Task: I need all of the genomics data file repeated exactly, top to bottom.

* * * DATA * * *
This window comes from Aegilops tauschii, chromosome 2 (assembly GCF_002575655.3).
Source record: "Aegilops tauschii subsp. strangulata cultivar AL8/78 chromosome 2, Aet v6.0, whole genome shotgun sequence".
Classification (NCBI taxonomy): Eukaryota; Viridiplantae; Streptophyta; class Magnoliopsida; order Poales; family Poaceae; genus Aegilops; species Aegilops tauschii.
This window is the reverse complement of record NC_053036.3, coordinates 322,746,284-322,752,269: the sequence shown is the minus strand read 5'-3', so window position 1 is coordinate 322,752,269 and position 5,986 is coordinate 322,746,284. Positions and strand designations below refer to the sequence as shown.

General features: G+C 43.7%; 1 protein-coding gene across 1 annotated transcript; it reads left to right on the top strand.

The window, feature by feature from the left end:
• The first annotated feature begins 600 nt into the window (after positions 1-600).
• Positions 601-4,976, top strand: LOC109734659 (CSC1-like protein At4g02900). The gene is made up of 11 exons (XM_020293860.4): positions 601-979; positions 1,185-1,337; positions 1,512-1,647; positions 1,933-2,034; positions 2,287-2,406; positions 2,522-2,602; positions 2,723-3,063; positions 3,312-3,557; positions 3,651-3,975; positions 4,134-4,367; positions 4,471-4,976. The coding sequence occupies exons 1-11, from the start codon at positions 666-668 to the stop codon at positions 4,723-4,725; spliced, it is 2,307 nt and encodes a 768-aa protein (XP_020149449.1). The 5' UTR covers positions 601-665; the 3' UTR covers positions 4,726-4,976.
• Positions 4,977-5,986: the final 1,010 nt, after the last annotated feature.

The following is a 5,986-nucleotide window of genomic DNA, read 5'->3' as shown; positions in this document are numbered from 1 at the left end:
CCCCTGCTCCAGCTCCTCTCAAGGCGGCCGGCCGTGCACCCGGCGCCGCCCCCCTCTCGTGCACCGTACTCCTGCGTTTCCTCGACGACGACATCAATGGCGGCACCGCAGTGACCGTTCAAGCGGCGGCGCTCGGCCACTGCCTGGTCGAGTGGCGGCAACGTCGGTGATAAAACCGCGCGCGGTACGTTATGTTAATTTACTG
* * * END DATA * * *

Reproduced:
This window comes from Aegilops tauschii, chromosome 2 (assembly GCF_002575655.3).
Source record: "Aegilops tauschii subsp. strangulata cultivar AL8/78 chromosome 2, Aet v6.0, whole genome shotgun sequence".
Classification (NCBI taxonomy): Eukaryota; Viridiplantae; Streptophyta; class Magnoliopsida; order Poales; family Poaceae; genus Aegilops; species Aegilops tauschii.
This window is the reverse complement of record NC_053036.3, coordinates 322,746,284-322,752,269: the sequence shown is the minus strand read 5'-3', so window position 1 is coordinate 322,752,269 and position 5,986 is coordinate 322,746,284. Positions and strand designations below refer to the sequence as shown.

General features: G+C 43.7%; 1 protein-coding gene across 1 annotated transcript; it reads left to right on the top strand.

The window, feature by feature from the left end:
• The first annotated feature begins 600 nt into the window (after positions 1-600).
• Positions 601-4,976, top strand: LOC109734659 (CSC1-like protein At4g02900). The gene is made up of 11 exons (XM_020293860.4): positions 601-979; positions 1,185-1,337; positions 1,512-1,647; positions 1,933-2,034; positions 2,287-2,406; positions 2,522-2,602; positions 2,723-3,063; positions 3,312-3,557; positions 3,651-3,975; positions 4,134-4,367; positions 4,471-4,976. The coding sequence occupies exons 1-11, from the start codon at positions 666-668 to the stop codon at positions 4,723-4,725; spliced, it is 2,307 nt and encodes a 768-aa protein (XP_020149449.1). The 5' UTR covers positions 601-665; the 3' UTR covers positions 4,726-4,976.
• Positions 4,977-5,986: the final 1,010 nt, after the last annotated feature.

The following is a 5,986-nucleotide window of genomic DNA, read 5'->3' as shown; positions in this document are numbered from 1 at the left end:
CCCCTGCTCCAGCTCCTCTCAAGGCGGCCGGCCGTGCACCCGGCGCCGCCCCCCTCTCGTGCACCGTACTCCTGCGTTTCCTCGACGACGACATCAATGGCGGCACCGCAGTGACCGTTCAAGCGGCGGCGCTCGGCCACTGCCTGGTCGAGTGGCGGCAACGTCGGTGATAAAACCGCGCGCGGTACGTTATGTTAATTTACTG